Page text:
Archive for the ‘Phainopepla’ Tag

Capturing The Moment — Female Phainopepla   7 comments

Bear Canyon 2013

Female Phainopepla — Image by kenne

Perched high on the mesquite
Sky territory.


Capturing The Moment — Sabino Canyon Snowbird Part II   Leave a comment

Ned's Nature Walk -- 01-1-09-13Female Phainopepla High In A Mesquite Tree — Image by kenne

The phainopepla’s main food while wintering in the Tucson basin are desert mistletoe berries.

When eaten, the hard seeds are then passed through while the phainopepla is perched on their favorite tree branch,

often in a mesquite tree.

Ned's Nature Walk -- 01-1-09-13Female Plainopela In A Tree with Desert Mistletoe — Image by kenne

The seeds are left on the branch where they can germinate and set up a root system within the host plant.



Capturing The Moment — Sabino Canyon Snowbird   5 comments

Tosh Lawrence Nature WalkMale Phainopepla — Image by kenne

The phainopepla is a common southern Arizona bird, spending its summers on Mount Lemmon, moving south to the Sabino Canyon for the winter. And even though I have many photos of this very attractive bird, I couldn’t pass up an opportunity to photograph this male phainopepla during this morning’s Ned Harris & Friends nature-walk in the canyon.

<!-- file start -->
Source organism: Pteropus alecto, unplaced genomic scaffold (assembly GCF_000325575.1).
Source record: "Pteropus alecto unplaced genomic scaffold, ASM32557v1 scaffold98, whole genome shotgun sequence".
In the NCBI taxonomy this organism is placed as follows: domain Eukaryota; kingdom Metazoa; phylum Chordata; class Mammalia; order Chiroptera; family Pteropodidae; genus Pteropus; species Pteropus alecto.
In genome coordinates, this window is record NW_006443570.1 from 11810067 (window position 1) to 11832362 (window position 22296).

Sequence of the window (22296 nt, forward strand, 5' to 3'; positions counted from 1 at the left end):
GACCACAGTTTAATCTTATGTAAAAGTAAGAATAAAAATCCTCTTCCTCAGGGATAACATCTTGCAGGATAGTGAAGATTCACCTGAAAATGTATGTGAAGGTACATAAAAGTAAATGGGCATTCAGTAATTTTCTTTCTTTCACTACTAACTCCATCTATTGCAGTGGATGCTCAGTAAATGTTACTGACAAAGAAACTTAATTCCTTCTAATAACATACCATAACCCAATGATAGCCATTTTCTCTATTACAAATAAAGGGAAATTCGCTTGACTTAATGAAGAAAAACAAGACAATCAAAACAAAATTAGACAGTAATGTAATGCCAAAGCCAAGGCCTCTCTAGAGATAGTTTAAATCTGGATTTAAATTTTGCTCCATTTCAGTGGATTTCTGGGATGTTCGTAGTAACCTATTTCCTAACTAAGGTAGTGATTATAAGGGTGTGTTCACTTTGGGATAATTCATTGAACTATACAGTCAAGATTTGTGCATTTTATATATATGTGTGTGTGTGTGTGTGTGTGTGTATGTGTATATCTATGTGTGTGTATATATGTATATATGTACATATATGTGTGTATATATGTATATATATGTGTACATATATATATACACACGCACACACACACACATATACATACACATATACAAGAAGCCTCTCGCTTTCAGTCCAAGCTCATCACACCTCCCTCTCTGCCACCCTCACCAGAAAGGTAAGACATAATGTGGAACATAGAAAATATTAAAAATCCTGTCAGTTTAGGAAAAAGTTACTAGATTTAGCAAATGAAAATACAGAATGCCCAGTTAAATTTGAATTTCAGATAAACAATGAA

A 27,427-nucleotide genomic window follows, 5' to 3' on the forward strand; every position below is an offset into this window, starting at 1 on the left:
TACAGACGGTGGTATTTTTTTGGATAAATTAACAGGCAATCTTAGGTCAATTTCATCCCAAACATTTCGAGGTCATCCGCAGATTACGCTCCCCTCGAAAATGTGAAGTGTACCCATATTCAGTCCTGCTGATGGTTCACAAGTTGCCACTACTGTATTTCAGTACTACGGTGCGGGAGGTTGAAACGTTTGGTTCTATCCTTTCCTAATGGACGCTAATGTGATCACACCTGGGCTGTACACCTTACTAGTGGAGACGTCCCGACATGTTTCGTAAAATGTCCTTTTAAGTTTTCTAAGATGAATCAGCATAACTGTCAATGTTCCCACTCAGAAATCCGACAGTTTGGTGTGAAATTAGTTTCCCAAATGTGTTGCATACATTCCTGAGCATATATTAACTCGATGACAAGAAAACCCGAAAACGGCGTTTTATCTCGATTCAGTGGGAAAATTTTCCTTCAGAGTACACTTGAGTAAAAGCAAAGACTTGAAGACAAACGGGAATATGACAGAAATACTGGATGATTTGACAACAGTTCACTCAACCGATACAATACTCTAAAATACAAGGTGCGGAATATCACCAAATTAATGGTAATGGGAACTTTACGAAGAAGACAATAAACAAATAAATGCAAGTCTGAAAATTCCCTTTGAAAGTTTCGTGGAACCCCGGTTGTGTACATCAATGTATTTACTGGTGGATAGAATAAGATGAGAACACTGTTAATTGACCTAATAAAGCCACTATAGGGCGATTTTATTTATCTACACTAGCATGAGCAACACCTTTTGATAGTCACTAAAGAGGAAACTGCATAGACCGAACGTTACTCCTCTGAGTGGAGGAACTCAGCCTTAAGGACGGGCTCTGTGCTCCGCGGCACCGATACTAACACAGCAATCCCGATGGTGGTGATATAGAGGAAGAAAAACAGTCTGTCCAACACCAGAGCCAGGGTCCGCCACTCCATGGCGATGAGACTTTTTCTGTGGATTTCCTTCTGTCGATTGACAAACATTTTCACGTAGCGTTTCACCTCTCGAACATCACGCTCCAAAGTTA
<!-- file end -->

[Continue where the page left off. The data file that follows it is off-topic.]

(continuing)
A Bow To The Ladies!   4 comments

Female Phainopepla — Image by kenne

Earlier this month I posted “Can You Pronounce, Phainopepla?” The image in the posting was a male phainopepla — a beautiful bird. But really, this beautiful female has something to say about beauty.  

This one is for the “ladies”!


Posted December 29, 2011 by kenneturner in Capturing the Moment, Education, Information, Nature, Photography

Tagged with ,

Can You Pronounce, Phainopepla?   7 comments

Phainopepla (fain – oh – PEP – lug) — Image by kenne

When I started the Sabino Canyon Volunteer Naturalist program in September, one of my challenges was learning to pronounce, Phainopela.

Phainopepla (Phainopepla nitens)

Image by Lip Kee via Flickr

I didn’t have trouble recognizing this beautiful bird, who wouldn’t with his majestic black robe. His name is perfectly suited for its unique dark plumage, as the name phainopepla originated from the Greek phain peplos or “shining robe.” In bright sunlight, these birds do shine, and the male’s glossy plumage is unmistakable, as shown in the above image. The Phainopela has white wing-tips that can be seen in flight.

 In the summer, the local Phainopeplas migrate up the canyon to Mt. Lemmon, where it’s cooler with a lot in insects, returning to the lower canyon in the winter when insects are scarce to feed on mistletoe berries. As  “A Naturalist’s Guide To Sabino Canyon” point out, “Sticky mistletoe seeds pass through digestive system sticking to branches where they perch, spreading mistletoe from tree to tree.” Welcome back, “black dude!”


%d bloggers like this: